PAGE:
As defined through the production approach, GDP represents the total value of goods and services produced within the borders of a country, during one year period. If this value is expressed in current prices, we have nominal GDP. However, using nominal GDP to measure the size of an economy may not always be the best approach. During inflationary times, when prices increase significantly, nominal GDP will also increase, thus sending a false signal of a performing economy, when people’s standard of living will not benefit from this increase in GDP.
Hence, a more reliable way of compiling GDP is to measure the value of goods and services in terms of constant prices. This indicator, also known as real GDP, can provide a more accurate estimate of a country’s productivity, correcting for the fluctuating prices and only showing how quantities produced change from one year to another.
Nominal and Real GDP Example
To illustrate just one example of how nominal versus real GDP indicators work, take the case of a country producing goods and services totaling $30 billion in 2010, and $33 billion in 2013. While during the three years period prices have increased with 10 percentage points, have people living in the respective country benefited from the increase in nominal GDP over the three years? The response is, of course, no. Even though their salaries may have risen, this is purely due to inflation, which translates into a general price increase.
The gap between nominal GDP and real GDP is called GDP deflator
So dividing nominal GDP by real GDP, you get GDP deflator which actually shows how much prices have changed in one year. In other words, GDP deflator is a measure for inflation, during one year time.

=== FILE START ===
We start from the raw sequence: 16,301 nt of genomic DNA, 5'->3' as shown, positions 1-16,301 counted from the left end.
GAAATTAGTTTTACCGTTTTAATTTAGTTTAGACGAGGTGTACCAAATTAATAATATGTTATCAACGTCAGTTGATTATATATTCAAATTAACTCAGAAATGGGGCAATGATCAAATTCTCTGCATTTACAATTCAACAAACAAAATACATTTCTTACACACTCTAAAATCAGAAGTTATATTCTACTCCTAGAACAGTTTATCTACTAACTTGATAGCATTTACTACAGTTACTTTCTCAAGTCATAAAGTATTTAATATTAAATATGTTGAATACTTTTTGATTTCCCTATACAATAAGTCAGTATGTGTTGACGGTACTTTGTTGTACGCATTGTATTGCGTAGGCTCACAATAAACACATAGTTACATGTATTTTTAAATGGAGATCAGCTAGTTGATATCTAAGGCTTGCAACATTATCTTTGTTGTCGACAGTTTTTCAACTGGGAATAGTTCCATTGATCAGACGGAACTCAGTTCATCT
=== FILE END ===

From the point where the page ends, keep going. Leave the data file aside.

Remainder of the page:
Other indicators similar to GDP
- PCE deflator, which is defined as the nominal personal consumption expenditures (PCE) divided by real PCE;
- CPI or the consumer price index, which is the most popular indicator used to estimate inflation and is measured by pricing a “basket” of goods and services bought by an average household in a specific country.
How is Real GDP calculated in United States ?
Coming back to the nominal versus real GDP, in the United States, real GDP is calculated by the Bureau of Economic Analysis starting from the nominal GDP and omitting imports, income earned by American companies and American citizens abroad and adjusts for the exchange rates.
Moreover, in the United States, the BEA eliminates the inflation by subtracting from nominal GDP the implicit price deflator, which is the ratio of what goods and services cost today, comparing to a base year.
To sum up, although GDP is currently the main tool to measure the size of an economy, there are other things to consider when we do the calculation. As shown above, ignoring inflation would not do anything but send a false signal about the economy, since people’s living standards remain unchanged. That is why, indicators like real GDP are intended to provide a more accurate measure of the productivity of a country.